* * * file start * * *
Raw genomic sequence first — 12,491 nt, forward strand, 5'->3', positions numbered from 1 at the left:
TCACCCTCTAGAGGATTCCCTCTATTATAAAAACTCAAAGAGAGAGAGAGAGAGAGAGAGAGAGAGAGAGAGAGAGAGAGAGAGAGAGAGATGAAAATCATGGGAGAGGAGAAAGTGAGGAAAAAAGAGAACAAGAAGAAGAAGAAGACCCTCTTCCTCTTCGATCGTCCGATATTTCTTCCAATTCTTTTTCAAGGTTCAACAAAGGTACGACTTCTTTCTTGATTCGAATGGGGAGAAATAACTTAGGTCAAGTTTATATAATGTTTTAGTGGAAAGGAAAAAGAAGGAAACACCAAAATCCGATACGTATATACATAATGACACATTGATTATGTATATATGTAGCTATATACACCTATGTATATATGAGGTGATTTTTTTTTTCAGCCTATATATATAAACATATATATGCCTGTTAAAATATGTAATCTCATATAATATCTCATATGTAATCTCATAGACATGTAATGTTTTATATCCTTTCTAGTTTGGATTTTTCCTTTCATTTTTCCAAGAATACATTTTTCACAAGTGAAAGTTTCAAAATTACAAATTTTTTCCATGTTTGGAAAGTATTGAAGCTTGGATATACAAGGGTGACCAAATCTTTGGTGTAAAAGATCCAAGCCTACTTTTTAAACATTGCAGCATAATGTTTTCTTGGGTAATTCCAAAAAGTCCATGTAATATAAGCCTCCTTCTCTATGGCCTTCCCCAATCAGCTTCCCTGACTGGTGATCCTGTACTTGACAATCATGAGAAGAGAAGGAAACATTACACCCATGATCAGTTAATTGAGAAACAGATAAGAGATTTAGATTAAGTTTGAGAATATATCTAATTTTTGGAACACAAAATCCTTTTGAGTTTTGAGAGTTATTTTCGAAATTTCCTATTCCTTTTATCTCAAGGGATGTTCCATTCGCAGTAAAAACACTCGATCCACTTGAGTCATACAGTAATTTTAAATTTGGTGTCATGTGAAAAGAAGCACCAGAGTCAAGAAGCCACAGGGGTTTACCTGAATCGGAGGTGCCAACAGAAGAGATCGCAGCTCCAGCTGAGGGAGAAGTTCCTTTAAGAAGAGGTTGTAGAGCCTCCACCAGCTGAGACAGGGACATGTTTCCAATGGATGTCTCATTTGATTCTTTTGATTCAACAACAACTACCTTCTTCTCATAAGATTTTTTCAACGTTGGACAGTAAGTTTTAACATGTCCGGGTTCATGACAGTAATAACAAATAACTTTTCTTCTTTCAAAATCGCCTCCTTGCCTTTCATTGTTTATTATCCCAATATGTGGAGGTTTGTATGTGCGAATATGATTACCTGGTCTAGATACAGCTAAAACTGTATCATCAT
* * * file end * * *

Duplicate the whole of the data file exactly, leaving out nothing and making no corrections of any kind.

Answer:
Raw genomic sequence first — 12,491 nt, forward strand, 5'->3', positions numbered from 1 at the left:
TCACCCTCTAGAGGATTCCCTCTATTATAAAAACTCAAAGAGAGAGAGAGAGAGAGAGAGAGAGAGAGAGAGAGAGAGAGAGAGAGAGAGATGAAAATCATGGGAGAGGAGAAAGTGAGGAAAAAAGAGAACAAGAAGAAGAAGAAGACCCTCTTCCTCTTCGATCGTCCGATATTTCTTCCAATTCTTTTTCAAGGTTCAACAAAGGTACGACTTCTTTCTTGATTCGAATGGGGAGAAATAACTTAGGTCAAGTTTATATAATGTTTTAGTGGAAAGGAAAAAGAAGGAAACACCAAAATCCGATACGTATATACATAATGACACATTGATTATGTATATATGTAGCTATATACACCTATGTATATATGAGGTGATTTTTTTTTTCAGCCTATATATATAAACATATATATGCCTGTTAAAATATGTAATCTCATATAATATCTCATATGTAATCTCATAGACATGTAATGTTTTATATCCTTTCTAGTTTGGATTTTTCCTTTCATTTTTCCAAGAATACATTTTTCACAAGTGAAAGTTTCAAAATTACAAATTTTTTCCATGTTTGGAAAGTATTGAAGCTTGGATATACAAGGGTGACCAAATCTTTGGTGTAAAAGATCCAAGCCTACTTTTTAAACATTGCAGCATAATGTTTTCTTGGGTAATTCCAAAAAGTCCATGTAATATAAGCCTCCTTCTCTATGGCCTTCCCCAATCAGCTTCCCTGACTGGTGATCCTGTACTTGACAATCATGAGAAGAGAAGGAAACATTACACCCATGATCAGTTAATTGAGAAACAGATAAGAGATTTAGATTAAGTTTGAGAATATATCTAATTTTTGGAACACAAAATCCTTTTGAGTTTTGAGAGTTATTTTCGAAATTTCCTATTCCTTTTATCTCAAGGGATGTTCCATTCGCAGTAAAAACACTCGATCCACTTGAGTCATACAGTAATTTTAAATTTGGTGTCATGTGAAAAGAAGCACCAGAGTCAAGAAGCCACAGGGGTTTACCTGAATCGGAGGTGCCAACAGAAGAGATCGCAGCTCCAGCTGAGGGAGAAGTTCCTTTAAGAAGAGGTTGTAGAGCCTCCACCAGCTGAGACAGGGACATGTTTCCAATGGATGTCTCATTTGATTCTTTTGATTCAACAACAACTACCTTCTTCTCATAAGATTTTTTCAACGTTGGACAGTAAGTTTTAACATGTCCGGGTTCATGACAGTAATAACAAATAACTTTTCTTCTTTCAAAATCGCCTCCTTGCCTTTCATTGTTTATTATCCCAATATGTGGAGGTTTGTATGTGCGAATATGATTACCTGGTCTAGATACAGCTAAAACTGTATCATCAT